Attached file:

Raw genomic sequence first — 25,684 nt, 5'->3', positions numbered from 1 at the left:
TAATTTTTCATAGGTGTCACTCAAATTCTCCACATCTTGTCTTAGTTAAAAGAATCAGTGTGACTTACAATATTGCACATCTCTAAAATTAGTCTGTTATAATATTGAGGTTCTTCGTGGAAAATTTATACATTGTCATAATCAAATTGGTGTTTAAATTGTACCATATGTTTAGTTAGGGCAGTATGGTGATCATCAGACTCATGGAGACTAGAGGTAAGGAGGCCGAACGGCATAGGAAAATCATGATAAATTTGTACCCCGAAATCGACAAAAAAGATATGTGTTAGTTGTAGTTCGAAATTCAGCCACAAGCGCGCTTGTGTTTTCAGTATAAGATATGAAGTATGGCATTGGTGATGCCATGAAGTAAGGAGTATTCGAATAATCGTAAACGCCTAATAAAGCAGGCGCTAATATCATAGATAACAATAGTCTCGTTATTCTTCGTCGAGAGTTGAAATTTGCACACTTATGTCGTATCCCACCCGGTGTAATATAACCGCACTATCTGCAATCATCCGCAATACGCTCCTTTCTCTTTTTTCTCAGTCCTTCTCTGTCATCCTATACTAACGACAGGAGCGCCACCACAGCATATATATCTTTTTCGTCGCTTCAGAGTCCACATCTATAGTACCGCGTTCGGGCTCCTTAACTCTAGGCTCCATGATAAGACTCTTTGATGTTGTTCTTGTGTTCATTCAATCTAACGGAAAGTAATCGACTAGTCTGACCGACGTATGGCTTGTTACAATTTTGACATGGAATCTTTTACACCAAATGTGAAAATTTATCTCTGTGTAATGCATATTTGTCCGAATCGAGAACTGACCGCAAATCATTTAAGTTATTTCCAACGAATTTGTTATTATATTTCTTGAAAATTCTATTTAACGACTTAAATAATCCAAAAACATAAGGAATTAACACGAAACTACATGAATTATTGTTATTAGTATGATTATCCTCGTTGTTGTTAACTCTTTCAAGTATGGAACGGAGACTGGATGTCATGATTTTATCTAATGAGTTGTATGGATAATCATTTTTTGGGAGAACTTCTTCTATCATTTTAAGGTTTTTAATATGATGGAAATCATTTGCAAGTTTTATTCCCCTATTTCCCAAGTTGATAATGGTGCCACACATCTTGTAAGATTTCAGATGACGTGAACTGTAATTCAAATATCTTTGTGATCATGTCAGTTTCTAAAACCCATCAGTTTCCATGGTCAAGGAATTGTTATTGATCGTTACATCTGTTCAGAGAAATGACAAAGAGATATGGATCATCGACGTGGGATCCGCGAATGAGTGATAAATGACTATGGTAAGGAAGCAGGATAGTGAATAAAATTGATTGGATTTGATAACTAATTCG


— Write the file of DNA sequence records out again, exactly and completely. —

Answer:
Raw genomic sequence first — 25,684 nt, 5'->3', positions numbered from 1 at the left:
TAATTTTTCATAGGTGTCACTCAAATTCTCCACATCTTGTCTTAGTTAAAAGAATCAGTGTGACTTACAATATTGCACATCTCTAAAATTAGTCTGTTATAATATTGAGGTTCTTCGTGGAAAATTTATACATTGTCATAATCAAATTGGTGTTTAAATTGTACCATATGTTTAGTTAGGGCAGTATGGTGATCATCAGACTCATGGAGACTAGAGGTAAGGAGGCCGAACGGCATAGGAAAATCATGATAAATTTGTACCCCGAAATCGACAAAAAAGATATGTGTTAGTTGTAGTTCGAAATTCAGCCACAAGCGCGCTTGTGTTTTCAGTATAAGATATGAAGTATGGCATTGGTGATGCCATGAAGTAAGGAGTATTCGAATAATCGTAAACGCCTAATAAAGCAGGCGCTAATATCATAGATAACAATAGTCTCGTTATTCTTCGTCGAGAGTTGAAATTTGCACACTTATGTCGTATCCCACCCGGTGTAATATAACCGCACTATCTGCAATCATCCGCAATACGCTCCTTTCTCTTTTTTCTCAGTCCTTCTCTGTCATCCTATACTAACGACAGGAGCGCCACCACAGCATATATATCTTTTTCGTCGCTTCAGAGTCCACATCTATAGTACCGCGTTCGGGCTCCTTAACTCTAGGCTCCATGATAAGACTCTTTGATGTTGTTCTTGTGTTCATTCAATCTAACGGAAAGTAATCGACTAGTCTGACCGACGTATGGCTTGTTACAATTTTGACATGGAATCTTTTACACCAAATGTGAAAATTTATCTCTGTGTAATGCATATTTGTCCGAATCGAGAACTGACCGCAAATCATTTAAGTTATTTCCAACGAATTTGTTATTATATTTCTTGAAAATTCTATTTAACGACTTAAATAATCCAAAAACATAAGGAATTAACACGAAACTACATGAATTATTGTTATTAGTATGATTATCCTCGTTGTTGTTAACTCTTTCAAGTATGGAACGGAGACTGGATGTCATGATTTTATCTAATGAGTTGTATGGATAATCATTTTTTGGGAGAACTTCTTCTATCATTTTAAGGTTTTTAATATGATGGAAATCATTTGCAAGTTTTATTCCCCTATTTCCCAAGTTGATAATGGTGCCACACATCTTGTAAGATTTCAGATGACGTGAACTGTAATTCAAATATCTTTGTGATCATGTCAGTTTCTAAAACCCATCAGTTTCCATGGTCAAGGAATTGTTATTGATCGTTACATCTGTTCAGAGAAATGACAAAGAGATATGGATCATCGACGTGGGATCCGCGAATGAGTGATAAATGACTATGGTAAGGAAGCAGGATAGTGAATAAAATTGATTGGATTTGATAACTAATTCG